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A high-level EPO delegation led by President António Campinos attended the WIPO Assemblies in Geneva last week to meet with counterparts from national patent offices from around the world to help shape the EPO's international agenda for 2019.
The 58th series of Meetings of the Assemblies of the member states of the World Intellectual Property Organization (WIPO), which took place from 24 September to 2 October 2018, provided a unique opportunity to take stock of the progress in co-operation activities, and to define future directions. The EPO agenda included over 45 official meetings with national patent offices from other regions.
The meetings aimed to further strengthen relations with a number of strategic partners; these take the form of comprehensive co-operation plans which aim to streamline patenting procedures while building up national capacities, and to deliver high-quality training and assistance to the partner offices.
IP Australia officially joined the Cooperative Patent Classification (CPC) family by signing Memorandum of Understanding (MoU) on the CPC together with a comprehensive biannual work plan. This brings to 28 the number of offices classifying their patent documentation using this highly refined system. Other important developments were the signing of MoUs on co-operation with the National Institute for the Defense of Free Competition and the Protection of Intellectual Property of Peru (INDECOPI), the Gulf Cooperation Council (GCC), and the Eurasian Patent Office (EAPO). The EPO also renewed its MoU on co-operation with the Superintendence of Industry and Commerce of Colombia, a user of EPOQUE Net.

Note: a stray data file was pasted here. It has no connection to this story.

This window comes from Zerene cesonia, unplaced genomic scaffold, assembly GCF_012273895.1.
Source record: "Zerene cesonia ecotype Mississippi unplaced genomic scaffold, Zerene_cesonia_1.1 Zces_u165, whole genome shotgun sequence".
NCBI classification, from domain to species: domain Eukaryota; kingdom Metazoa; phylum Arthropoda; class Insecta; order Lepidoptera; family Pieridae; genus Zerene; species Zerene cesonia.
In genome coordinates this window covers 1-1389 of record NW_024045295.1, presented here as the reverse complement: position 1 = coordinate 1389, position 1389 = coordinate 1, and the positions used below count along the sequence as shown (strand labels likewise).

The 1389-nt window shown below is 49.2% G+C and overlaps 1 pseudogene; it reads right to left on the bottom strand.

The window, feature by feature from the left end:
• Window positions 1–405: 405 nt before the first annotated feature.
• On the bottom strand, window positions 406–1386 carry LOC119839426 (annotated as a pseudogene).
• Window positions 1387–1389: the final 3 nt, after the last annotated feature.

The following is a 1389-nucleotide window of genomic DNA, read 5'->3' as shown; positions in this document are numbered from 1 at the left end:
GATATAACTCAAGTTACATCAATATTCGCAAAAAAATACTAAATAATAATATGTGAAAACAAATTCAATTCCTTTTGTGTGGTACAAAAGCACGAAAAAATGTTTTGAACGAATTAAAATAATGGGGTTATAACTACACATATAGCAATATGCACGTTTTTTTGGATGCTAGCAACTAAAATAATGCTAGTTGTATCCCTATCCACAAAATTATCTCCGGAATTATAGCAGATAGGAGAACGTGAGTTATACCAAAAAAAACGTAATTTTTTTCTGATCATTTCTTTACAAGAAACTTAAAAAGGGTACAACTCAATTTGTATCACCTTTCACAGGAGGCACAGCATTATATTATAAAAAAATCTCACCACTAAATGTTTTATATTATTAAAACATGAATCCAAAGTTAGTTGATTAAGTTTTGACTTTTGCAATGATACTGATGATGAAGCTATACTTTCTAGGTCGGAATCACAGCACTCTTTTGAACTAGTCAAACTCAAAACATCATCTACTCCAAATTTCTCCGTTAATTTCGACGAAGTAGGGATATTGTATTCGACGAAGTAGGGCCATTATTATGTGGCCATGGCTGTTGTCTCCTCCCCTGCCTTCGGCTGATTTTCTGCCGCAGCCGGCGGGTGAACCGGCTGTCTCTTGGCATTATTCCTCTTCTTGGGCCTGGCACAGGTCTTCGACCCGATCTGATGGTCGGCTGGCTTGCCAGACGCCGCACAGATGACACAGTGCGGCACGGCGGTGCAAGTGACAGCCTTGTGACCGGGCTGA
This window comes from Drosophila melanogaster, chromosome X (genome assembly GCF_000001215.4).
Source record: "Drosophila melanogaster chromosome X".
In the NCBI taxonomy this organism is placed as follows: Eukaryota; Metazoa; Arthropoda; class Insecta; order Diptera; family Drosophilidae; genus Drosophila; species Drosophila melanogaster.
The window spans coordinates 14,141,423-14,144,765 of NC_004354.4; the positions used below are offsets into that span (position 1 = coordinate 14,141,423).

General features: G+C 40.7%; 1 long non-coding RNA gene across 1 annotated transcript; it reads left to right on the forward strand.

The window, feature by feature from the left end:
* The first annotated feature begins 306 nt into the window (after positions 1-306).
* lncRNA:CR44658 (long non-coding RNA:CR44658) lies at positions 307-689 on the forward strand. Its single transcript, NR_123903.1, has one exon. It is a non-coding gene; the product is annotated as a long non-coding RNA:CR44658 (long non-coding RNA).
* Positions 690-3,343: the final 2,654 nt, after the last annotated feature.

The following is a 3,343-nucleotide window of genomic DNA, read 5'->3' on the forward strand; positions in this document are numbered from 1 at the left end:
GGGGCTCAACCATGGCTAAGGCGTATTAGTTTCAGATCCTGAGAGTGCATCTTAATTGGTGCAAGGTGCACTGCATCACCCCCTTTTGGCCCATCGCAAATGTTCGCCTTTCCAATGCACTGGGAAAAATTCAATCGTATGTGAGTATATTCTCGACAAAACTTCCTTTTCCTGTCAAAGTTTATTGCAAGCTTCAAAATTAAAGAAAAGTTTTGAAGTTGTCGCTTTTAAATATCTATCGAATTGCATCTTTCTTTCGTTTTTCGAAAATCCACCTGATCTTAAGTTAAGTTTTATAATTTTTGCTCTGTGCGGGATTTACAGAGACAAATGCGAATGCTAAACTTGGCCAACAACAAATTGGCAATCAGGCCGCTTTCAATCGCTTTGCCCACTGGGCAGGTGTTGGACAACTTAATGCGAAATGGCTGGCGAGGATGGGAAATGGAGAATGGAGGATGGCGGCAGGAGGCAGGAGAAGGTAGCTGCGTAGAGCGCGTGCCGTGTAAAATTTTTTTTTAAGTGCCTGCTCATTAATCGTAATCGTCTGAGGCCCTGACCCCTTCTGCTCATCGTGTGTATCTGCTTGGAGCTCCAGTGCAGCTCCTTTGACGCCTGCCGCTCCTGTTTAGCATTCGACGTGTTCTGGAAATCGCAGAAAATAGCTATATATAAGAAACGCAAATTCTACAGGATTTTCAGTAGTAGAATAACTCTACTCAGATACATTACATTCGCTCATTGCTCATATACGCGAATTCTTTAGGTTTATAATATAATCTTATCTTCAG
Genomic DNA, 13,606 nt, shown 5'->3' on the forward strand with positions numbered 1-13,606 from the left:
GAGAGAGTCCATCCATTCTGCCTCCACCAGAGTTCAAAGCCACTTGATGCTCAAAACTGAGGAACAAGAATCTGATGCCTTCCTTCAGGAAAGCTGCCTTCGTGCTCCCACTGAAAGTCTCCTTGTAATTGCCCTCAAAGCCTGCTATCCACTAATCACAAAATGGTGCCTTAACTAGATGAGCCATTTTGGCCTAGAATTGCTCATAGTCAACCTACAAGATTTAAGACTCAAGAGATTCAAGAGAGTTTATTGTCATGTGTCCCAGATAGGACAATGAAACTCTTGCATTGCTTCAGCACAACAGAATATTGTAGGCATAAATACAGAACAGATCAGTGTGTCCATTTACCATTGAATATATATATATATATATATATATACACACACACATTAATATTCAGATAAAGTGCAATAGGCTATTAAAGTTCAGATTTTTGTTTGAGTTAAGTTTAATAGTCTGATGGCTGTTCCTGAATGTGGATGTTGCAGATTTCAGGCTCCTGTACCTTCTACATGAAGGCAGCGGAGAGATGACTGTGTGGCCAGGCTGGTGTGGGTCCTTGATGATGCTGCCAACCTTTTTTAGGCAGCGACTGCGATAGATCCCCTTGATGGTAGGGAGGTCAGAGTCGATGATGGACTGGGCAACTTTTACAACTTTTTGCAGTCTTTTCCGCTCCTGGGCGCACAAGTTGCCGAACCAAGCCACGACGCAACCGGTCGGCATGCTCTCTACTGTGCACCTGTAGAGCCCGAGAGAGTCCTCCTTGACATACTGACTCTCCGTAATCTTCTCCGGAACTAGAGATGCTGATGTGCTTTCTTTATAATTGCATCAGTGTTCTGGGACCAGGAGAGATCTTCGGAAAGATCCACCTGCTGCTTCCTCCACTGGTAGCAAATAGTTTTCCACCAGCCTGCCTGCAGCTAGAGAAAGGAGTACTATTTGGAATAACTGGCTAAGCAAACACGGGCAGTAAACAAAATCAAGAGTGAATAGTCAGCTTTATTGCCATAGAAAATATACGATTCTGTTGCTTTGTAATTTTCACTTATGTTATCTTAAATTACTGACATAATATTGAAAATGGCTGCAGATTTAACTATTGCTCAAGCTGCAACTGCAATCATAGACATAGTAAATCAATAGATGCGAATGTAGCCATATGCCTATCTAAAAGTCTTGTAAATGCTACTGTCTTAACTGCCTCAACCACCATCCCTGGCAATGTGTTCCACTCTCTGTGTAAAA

"Close co-operation with our partners around the globe is essential for establishing an efficient IP ecosystem", the EPO President explained. "All offices are part of that network, and we share many of the same users, so greater efficiency can only be achieved by working together," he said.
In order to share experiences and best practices on the validation system, EPO President Campinos hosted a meeting with representatives of Morocco, Moldova, and Cambodia, as well as with counterparts from candidate countries for validation and regional offices such as Angola, Georgia, Laos, Jordan and the Organisation Africaine de la Propriété Intellectuelle (OAPI). To date, four countries have already signed a validation agreement with the EPO, which has extended the possible coverage of a European patent to 44 countries. Validation has proven to be a successful measure for reducing the backlog of patent applications, and releasing resources to strengthen local innovation ecosystems.
Mr Campinos also met individually with the heads of the world's five largest IP offices (known as the IP5) to take stock of developments and plan next year's Trilateral and IP5 meetings.